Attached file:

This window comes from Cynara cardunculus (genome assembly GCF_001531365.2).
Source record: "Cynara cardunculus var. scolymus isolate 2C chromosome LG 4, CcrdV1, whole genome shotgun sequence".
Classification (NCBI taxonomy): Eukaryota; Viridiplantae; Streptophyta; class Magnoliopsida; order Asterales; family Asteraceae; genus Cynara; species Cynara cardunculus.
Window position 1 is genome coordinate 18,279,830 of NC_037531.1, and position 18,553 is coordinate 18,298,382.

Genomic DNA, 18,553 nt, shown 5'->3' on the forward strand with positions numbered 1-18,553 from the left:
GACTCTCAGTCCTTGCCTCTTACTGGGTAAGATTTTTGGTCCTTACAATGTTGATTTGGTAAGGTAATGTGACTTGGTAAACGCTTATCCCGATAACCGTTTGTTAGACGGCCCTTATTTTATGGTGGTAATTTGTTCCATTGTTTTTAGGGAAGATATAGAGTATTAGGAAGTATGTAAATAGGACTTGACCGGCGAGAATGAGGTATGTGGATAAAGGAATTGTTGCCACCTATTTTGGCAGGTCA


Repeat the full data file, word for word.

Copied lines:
This window comes from Cynara cardunculus (genome assembly GCF_001531365.2).
Source record: "Cynara cardunculus var. scolymus isolate 2C chromosome LG 4, CcrdV1, whole genome shotgun sequence".
Classification (NCBI taxonomy): Eukaryota; Viridiplantae; Streptophyta; class Magnoliopsida; order Asterales; family Asteraceae; genus Cynara; species Cynara cardunculus.
Window position 1 is genome coordinate 18,279,830 of NC_037531.1, and position 18,553 is coordinate 18,298,382.

Genomic DNA, 18,553 nt, shown 5'->3' on the forward strand with positions numbered 1-18,553 from the left:
GACTCTCAGTCCTTGCCTCTTACTGGGTAAGATTTTTGGTCCTTACAATGTTGATTTGGTAAGGTAATGTGACTTGGTAAACGCTTATCCCGATAACCGTTTGTTAGACGGCCCTTATTTTATGGTGGTAATTTGTTCCATTGTTTTTAGGGAAGATATAGAGTATTAGGAAGTATGTAAATAGGACTTGACCGGCGAGAATGAGGTATGTGGATAAAGGAATTGTTGCCACCTATTTTGGCAGGTCA